One day while separated from me on the school playground, Eddie got into a fight with a notorious group of toughs. He definitely got the worst of it. Upon hearing this, I conspired with the aggrieved party on how we might exact retribution. It was to be a carefully planned vendetta, unconventional in methodology and flawless in its execution. Eddie was impressed with the deviousness of my plan and the commitment to see it through to a successful conclusion. I figured to call in his debt of gratitude at a later date to exact some service on my behalf. This was well before the screening of the Godfather movie, and I have since thought of suing Mr. Coppola for stealing my ideas.
The plan was simple. It required a bit of luck and deception but I was determined to get major payback for my friend’s unwarranted harassment. The target was a fellow forth grader named Gus. I think back on this now with mixed feelings for anyone so named. If I’m not mistaken, Disney made a movie about a mule named Gus. But our forth grade Gus was a real punk. He traveled with a trio of goons for protection. The only way I could get to him would be on neutral ground. My insidious adolescent brain conjured up church as the perfect spot for his punishment. Gus’s friends could not intercept me and there could be no immediate retaliation. Besides, it would be an accident. I devised the plan just as if it were a military operation, bound by secrecy, stealth and valor. This I learned, along with other lessons about heroic characters from the myriad of comic books collected over my early school years. In them were stories of real fighting men; soldiers from the battlefields of Korea and mercenaries fighting along side the ‘Free Chinese’ off the straights of Formosa. They were fascinating books filled with stories of courageous men with nerves of steel and the stealth of a cat. With this valuable background inspiration, I was primed and ready to take on Gus.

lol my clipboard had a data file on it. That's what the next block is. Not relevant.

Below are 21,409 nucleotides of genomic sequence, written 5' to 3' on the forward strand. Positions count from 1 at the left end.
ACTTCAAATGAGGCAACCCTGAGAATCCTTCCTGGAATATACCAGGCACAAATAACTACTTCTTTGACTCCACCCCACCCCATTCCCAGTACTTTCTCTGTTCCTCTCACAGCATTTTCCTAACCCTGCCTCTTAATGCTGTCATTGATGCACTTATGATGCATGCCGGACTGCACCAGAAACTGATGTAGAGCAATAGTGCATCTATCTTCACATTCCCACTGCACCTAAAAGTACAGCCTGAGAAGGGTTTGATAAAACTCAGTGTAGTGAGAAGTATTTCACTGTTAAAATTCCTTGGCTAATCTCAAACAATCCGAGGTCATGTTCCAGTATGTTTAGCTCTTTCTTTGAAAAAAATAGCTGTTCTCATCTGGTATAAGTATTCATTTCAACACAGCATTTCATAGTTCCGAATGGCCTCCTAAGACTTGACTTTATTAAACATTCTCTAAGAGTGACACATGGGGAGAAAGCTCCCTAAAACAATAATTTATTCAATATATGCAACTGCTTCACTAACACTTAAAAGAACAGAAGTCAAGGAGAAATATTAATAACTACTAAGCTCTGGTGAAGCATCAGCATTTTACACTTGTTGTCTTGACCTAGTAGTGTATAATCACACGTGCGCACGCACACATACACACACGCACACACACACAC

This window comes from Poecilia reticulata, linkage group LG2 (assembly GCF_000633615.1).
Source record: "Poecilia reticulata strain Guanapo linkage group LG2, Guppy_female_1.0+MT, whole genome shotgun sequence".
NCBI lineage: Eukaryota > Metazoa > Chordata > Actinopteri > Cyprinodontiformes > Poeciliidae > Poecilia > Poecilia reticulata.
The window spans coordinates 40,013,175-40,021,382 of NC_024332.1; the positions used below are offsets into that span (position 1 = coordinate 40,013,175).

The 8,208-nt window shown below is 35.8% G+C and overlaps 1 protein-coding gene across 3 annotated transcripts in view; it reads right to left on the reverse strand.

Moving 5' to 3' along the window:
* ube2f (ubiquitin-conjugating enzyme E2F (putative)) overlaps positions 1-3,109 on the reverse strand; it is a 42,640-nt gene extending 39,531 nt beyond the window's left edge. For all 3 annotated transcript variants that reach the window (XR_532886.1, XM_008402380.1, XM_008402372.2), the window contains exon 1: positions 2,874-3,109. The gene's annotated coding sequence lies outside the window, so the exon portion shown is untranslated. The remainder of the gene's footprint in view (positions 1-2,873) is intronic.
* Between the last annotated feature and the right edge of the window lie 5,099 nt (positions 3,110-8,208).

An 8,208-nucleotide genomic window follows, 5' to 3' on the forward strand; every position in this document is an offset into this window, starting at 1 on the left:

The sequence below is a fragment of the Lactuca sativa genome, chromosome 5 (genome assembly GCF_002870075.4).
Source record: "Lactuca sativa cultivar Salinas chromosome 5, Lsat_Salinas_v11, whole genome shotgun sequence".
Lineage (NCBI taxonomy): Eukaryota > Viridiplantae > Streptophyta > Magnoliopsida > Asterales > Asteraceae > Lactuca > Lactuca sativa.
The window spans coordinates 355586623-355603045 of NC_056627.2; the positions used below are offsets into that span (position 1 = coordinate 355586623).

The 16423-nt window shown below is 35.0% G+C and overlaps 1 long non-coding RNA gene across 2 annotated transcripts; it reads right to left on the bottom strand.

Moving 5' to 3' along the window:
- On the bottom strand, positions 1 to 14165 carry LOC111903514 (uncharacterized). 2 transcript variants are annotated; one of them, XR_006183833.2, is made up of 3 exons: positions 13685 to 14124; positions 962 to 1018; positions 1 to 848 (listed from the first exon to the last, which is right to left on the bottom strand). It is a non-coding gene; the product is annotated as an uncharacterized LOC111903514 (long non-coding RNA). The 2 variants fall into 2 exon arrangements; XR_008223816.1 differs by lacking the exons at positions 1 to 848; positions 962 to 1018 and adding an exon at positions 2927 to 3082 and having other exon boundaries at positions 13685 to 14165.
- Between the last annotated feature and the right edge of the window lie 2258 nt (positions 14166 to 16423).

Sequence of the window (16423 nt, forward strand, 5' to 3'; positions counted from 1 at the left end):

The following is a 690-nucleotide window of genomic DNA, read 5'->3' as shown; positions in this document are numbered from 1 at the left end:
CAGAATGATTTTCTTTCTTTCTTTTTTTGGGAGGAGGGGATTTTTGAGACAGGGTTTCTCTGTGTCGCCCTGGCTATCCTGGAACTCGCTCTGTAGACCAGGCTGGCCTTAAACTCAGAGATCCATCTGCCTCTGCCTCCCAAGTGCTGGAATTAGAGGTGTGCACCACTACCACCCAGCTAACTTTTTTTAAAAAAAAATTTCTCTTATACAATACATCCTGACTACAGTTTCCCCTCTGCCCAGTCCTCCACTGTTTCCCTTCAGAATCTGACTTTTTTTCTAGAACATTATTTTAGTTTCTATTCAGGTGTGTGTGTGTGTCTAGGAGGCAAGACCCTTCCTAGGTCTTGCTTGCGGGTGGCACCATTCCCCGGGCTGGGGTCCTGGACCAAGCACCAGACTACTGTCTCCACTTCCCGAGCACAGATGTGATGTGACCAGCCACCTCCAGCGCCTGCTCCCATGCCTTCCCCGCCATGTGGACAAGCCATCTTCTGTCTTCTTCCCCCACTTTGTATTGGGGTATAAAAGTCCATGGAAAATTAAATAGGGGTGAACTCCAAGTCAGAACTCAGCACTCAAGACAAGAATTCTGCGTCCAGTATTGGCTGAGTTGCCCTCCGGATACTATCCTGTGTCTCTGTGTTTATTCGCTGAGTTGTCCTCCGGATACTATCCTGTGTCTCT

The operation was scheduled to take place on Tuesday. Eddie had been accosted that previous Thursday and I was itching to get revenge while the poker was still hot. I learned later on to be patient in my revenge. As the saying goes,“Revenge is a dish best served cold!”
Story Continues in the book New-Age Renaissance Man.